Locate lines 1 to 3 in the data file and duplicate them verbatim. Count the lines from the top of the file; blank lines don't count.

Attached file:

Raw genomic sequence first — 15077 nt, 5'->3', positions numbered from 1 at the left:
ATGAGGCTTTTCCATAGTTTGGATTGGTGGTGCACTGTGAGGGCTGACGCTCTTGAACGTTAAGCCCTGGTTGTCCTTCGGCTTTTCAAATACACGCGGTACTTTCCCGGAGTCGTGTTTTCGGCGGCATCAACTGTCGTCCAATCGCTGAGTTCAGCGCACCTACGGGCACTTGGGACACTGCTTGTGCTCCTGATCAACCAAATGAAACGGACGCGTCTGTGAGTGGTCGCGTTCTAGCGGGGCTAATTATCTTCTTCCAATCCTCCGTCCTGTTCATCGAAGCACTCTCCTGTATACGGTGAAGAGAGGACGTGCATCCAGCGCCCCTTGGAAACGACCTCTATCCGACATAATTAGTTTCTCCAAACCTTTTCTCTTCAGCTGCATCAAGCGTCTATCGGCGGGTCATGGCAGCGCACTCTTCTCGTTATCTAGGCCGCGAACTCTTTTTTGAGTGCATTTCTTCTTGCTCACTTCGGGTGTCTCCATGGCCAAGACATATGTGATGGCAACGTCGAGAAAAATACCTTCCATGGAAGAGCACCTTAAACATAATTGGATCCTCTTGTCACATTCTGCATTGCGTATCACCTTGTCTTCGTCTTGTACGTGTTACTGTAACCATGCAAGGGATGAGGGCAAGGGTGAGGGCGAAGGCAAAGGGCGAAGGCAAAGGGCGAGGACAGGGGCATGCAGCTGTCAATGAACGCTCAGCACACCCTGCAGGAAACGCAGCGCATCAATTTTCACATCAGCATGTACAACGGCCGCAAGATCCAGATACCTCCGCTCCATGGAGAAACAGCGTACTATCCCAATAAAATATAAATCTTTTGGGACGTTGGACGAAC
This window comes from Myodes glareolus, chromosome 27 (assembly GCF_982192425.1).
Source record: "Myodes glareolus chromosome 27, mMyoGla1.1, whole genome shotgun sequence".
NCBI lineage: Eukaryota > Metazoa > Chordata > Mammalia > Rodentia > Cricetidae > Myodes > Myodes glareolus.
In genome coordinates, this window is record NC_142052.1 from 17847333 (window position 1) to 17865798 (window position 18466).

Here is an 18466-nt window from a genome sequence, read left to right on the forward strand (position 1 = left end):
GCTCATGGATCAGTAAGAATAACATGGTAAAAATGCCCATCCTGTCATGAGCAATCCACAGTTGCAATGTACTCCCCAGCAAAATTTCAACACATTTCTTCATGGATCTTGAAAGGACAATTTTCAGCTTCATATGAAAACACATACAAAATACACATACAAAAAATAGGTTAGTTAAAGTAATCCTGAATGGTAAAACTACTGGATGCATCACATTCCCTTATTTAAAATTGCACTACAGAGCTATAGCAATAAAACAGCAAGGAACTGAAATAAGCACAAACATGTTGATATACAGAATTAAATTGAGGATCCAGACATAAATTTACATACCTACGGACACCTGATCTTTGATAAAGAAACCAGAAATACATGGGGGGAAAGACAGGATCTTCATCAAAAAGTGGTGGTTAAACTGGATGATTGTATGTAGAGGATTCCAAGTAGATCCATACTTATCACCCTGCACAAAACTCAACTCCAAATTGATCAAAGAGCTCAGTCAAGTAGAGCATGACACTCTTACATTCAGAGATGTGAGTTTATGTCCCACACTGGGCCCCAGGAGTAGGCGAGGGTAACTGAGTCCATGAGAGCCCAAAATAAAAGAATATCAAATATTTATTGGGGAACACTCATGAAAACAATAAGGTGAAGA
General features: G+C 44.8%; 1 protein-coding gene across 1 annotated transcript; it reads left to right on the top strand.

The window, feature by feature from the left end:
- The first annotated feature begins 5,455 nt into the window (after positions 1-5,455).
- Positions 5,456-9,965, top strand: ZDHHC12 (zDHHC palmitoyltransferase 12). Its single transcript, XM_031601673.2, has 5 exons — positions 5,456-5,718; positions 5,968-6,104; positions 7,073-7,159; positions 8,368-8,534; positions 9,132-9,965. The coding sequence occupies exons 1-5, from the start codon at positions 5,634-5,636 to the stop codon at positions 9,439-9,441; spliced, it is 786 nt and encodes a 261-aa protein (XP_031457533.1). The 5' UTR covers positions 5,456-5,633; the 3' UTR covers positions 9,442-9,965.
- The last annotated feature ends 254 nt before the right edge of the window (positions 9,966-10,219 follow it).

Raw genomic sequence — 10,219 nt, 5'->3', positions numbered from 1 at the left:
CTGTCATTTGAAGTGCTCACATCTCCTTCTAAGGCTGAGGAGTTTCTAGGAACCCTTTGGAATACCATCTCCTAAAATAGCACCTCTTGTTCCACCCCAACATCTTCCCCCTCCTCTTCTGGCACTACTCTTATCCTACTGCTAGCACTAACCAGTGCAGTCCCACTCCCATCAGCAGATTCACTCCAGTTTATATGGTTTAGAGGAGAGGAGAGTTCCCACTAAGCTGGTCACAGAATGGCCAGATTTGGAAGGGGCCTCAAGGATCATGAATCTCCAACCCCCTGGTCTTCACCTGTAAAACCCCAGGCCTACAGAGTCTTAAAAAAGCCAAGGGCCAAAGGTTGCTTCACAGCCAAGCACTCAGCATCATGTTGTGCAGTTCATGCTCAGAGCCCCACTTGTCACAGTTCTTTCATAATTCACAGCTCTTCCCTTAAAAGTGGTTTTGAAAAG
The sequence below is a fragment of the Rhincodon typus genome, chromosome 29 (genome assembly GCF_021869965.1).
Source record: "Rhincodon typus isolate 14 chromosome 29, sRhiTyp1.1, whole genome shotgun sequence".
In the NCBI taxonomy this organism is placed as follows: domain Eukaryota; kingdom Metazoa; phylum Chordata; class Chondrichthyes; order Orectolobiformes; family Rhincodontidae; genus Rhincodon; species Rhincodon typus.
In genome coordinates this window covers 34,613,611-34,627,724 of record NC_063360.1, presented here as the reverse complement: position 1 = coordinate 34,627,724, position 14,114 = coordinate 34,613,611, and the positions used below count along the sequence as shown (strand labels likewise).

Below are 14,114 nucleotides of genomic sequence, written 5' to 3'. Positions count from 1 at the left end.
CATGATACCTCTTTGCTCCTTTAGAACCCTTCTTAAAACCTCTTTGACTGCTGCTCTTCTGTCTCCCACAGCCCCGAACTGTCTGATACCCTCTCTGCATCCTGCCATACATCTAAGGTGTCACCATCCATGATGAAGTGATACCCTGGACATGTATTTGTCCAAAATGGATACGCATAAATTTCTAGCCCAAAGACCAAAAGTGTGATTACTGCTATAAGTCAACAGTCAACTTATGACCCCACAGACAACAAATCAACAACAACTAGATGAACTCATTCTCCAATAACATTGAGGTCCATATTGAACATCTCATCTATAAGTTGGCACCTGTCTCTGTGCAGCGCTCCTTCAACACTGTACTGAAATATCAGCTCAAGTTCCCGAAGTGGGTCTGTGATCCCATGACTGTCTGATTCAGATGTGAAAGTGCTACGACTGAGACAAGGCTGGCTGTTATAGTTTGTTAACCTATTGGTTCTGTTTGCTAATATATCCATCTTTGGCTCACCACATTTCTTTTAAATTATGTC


Raw genomic sequence first — 15077 nt, 5'->3', positions numbered from 1 at the left:
ATGAGGCTTTTCCATAGTTTGGATTGGTGGTGCACTGTGAGGGCTGACGCTCTTGAACGTTAAGCCCTGGTTGTCCTTCGGCTTTTCAAATACACGCGGTACTTTCCCGGAGTCGTGTTTTCGGCGGCATCAACTGTCGTCCAATCGCTGAGTTCAGCGCACCTACGGGCACTTGGGACACTGCTTGTGCTCCTGATCAACCAAATGAAACGGACGCGTCTGTGAGTGGTCGCGTTCTAGCGGGGCTAATTATCTTCTTCCAATCCTCCGTCCTGTTCATCGAAGCACTCTCCTGTATACGGTGAAGAGAGGACGTGCATCCAGCGCCCCTTGGAAACGACCTCTATCCGACATAATTAGTTTCTCCAAACCTTTTCTCTTCAGCTGCATCAAGCGTCTATCGGCGGGTCATGGCAGCGCACTCTTCTCGTTATCTAGGCCGCGAACTCTTTTTTGAGTGCATTTCTTCTTGCTCACTTCGGGTGTCTCCATGGCCAAGACATATGTGATGGCAACGTCGAGAAAAATACCTTCCATGGAAGAGCACCTTAAACATAATTGGATCCTCTTGTCACATTCTGCATTGCGTATCACCTTGTCTTCGTCTTGTACGTGTTACTGTAACCATGCAAGGGATGAGGGCAAGGGTGAGGGCGAAGGCAAAGGGCGAAGGCAAAGGGCGAGGACAGGGGCATGCAGCTGTCAATGAACGCTCAGCACACCCTGCAGGAAACGCAGCGCATCAATTTTCACATCAGCATGTACAACGGCCGCAAGATCCAGATACCTCCGCTCCATGGAGAAACAGCGTACTATCCCAATAAAATATAAATCTTTTGGGACGTTGGACGAAC
This window comes from Myodes glareolus, chromosome 27 (assembly GCF_982192425.1).